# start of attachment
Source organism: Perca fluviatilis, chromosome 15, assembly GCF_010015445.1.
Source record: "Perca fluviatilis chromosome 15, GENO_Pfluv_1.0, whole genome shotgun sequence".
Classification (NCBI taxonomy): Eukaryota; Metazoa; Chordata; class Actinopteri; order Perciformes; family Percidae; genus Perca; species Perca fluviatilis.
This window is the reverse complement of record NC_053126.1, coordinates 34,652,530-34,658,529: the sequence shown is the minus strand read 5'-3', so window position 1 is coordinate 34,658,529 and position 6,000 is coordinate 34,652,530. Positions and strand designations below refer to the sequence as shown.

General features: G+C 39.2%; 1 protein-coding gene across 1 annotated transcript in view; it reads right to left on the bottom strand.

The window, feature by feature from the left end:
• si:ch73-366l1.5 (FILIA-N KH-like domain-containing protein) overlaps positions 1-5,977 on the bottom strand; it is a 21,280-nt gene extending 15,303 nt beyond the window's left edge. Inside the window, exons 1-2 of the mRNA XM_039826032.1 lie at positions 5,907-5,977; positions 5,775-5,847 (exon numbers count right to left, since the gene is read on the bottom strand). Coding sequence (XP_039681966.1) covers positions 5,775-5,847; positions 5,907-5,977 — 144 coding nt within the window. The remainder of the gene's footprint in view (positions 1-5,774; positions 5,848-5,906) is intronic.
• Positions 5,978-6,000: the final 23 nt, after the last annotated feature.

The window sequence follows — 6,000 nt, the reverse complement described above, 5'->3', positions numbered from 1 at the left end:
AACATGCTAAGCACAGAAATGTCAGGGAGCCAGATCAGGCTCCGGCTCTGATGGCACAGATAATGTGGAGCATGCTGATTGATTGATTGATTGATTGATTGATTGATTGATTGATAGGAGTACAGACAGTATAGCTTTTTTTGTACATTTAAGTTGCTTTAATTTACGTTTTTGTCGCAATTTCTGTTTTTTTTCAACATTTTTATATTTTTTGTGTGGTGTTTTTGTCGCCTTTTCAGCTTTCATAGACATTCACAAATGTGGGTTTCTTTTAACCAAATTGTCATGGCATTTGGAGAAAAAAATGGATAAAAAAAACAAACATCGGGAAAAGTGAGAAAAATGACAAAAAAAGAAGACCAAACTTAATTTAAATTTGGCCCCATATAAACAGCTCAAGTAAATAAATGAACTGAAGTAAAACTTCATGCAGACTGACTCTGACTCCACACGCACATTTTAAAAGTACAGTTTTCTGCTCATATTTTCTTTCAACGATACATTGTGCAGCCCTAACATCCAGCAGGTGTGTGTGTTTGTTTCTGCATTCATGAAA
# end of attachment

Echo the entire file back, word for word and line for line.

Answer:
Source organism: Perca fluviatilis, chromosome 15, assembly GCF_010015445.1.
Source record: "Perca fluviatilis chromosome 15, GENO_Pfluv_1.0, whole genome shotgun sequence".
Classification (NCBI taxonomy): Eukaryota; Metazoa; Chordata; class Actinopteri; order Perciformes; family Percidae; genus Perca; species Perca fluviatilis.
This window is the reverse complement of record NC_053126.1, coordinates 34,652,530-34,658,529: the sequence shown is the minus strand read 5'-3', so window position 1 is coordinate 34,658,529 and position 6,000 is coordinate 34,652,530. Positions and strand designations below refer to the sequence as shown.

General features: G+C 39.2%; 1 protein-coding gene across 1 annotated transcript in view; it reads right to left on the bottom strand.

The window, feature by feature from the left end:
• si:ch73-366l1.5 (FILIA-N KH-like domain-containing protein) overlaps positions 1-5,977 on the bottom strand; it is a 21,280-nt gene extending 15,303 nt beyond the window's left edge. Inside the window, exons 1-2 of the mRNA XM_039826032.1 lie at positions 5,907-5,977; positions 5,775-5,847 (exon numbers count right to left, since the gene is read on the bottom strand). Coding sequence (XP_039681966.1) covers positions 5,775-5,847; positions 5,907-5,977 — 144 coding nt within the window. The remainder of the gene's footprint in view (positions 1-5,774; positions 5,848-5,906) is intronic.
• Positions 5,978-6,000: the final 23 nt, after the last annotated feature.

The window sequence follows — 6,000 nt, the reverse complement described above, 5'->3', positions numbered from 1 at the left end:
AACATGCTAAGCACAGAAATGTCAGGGAGCCAGATCAGGCTCCGGCTCTGATGGCACAGATAATGTGGAGCATGCTGATTGATTGATTGATTGATTGATTGATTGATTGATTGATAGGAGTACAGACAGTATAGCTTTTTTTGTACATTTAAGTTGCTTTAATTTACGTTTTTGTCGCAATTTCTGTTTTTTTTCAACATTTTTATATTTTTTGTGTGGTGTTTTTGTCGCCTTTTCAGCTTTCATAGACATTCACAAATGTGGGTTTCTTTTAACCAAATTGTCATGGCATTTGGAGAAAAAAATGGATAAAAAAAACAAACATCGGGAAAAGTGAGAAAAATGACAAAAAAAGAAGACCAAACTTAATTTAAATTTGGCCCCATATAAACAGCTCAAGTAAATAAATGAACTGAAGTAAAACTTCATGCAGACTGACTCTGACTCCACACGCACATTTTAAAAGTACAGTTTTCTGCTCATATTTTCTTTCAACGATACATTGTGCAGCCCTAACATCCAGCAGGTGTGTGTGTTTGTTTCTGCATTCATGAAA